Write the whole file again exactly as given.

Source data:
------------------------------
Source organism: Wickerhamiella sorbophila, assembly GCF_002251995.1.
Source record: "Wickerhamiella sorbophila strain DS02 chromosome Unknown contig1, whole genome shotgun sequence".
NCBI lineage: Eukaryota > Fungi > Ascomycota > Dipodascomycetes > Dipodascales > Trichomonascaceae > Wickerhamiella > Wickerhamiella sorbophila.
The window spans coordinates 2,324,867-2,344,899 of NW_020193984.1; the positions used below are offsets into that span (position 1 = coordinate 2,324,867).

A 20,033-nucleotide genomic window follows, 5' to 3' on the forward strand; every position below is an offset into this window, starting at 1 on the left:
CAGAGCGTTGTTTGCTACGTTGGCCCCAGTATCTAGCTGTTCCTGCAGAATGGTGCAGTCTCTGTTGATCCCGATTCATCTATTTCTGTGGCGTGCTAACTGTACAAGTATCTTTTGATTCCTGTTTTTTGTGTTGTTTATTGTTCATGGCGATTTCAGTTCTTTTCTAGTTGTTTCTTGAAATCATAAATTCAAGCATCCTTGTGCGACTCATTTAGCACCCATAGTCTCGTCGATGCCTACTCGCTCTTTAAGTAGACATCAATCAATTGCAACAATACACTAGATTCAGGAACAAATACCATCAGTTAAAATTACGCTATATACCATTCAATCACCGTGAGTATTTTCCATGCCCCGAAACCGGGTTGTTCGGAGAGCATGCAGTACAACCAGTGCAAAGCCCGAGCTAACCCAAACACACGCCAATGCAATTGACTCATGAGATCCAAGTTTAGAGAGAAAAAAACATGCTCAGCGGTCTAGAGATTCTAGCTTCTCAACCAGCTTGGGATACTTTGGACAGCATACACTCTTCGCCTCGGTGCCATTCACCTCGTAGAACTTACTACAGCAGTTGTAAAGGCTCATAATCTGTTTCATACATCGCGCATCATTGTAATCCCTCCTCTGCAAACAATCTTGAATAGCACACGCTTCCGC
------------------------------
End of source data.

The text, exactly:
Source organism: Wickerhamiella sorbophila, assembly GCF_002251995.1.
Source record: "Wickerhamiella sorbophila strain DS02 chromosome Unknown contig1, whole genome shotgun sequence".
NCBI lineage: Eukaryota > Fungi > Ascomycota > Dipodascomycetes > Dipodascales > Trichomonascaceae > Wickerhamiella > Wickerhamiella sorbophila.
The window spans coordinates 2,324,867-2,344,899 of NW_020193984.1; the positions used below are offsets into that span (position 1 = coordinate 2,324,867).

A 20,033-nucleotide genomic window follows, 5' to 3' on the forward strand; every position below is an offset into this window, starting at 1 on the left:
CAGAGCGTTGTTTGCTACGTTGGCCCCAGTATCTAGCTGTTCCTGCAGAATGGTGCAGTCTCTGTTGATCCCGATTCATCTATTTCTGTGGCGTGCTAACTGTACAAGTATCTTTTGATTCCTGTTTTTTGTGTTGTTTATTGTTCATGGCGATTTCAGTTCTTTTCTAGTTGTTTCTTGAAATCATAAATTCAAGCATCCTTGTGCGACTCATTTAGCACCCATAGTCTCGTCGATGCCTACTCGCTCTTTAAGTAGACATCAATCAATTGCAACAATACACTAGATTCAGGAACAAATACCATCAGTTAAAATTACGCTATATACCATTCAATCACCGTGAGTATTTTCCATGCCCCGAAACCGGGTTGTTCGGAGAGCATGCAGTACAACCAGTGCAAAGCCCGAGCTAACCCAAACACACGCCAATGCAATTGACTCATGAGATCCAAGTTTAGAGAGAAAAAAACATGCTCAGCGGTCTAGAGATTCTAGCTTCTCAACCAGCTTGGGATACTTTGGACAGCATACACTCTTCGCCTCGGTGCCATTCACCTCGTAGAACTTACTACAGCAGTTGTAAAGGCTCATAATCTGTTTCATACATCGCGCATCATTGTAATCCCTCCTCTGCAAACAATCTTGAATAGCACACGCTTCCGC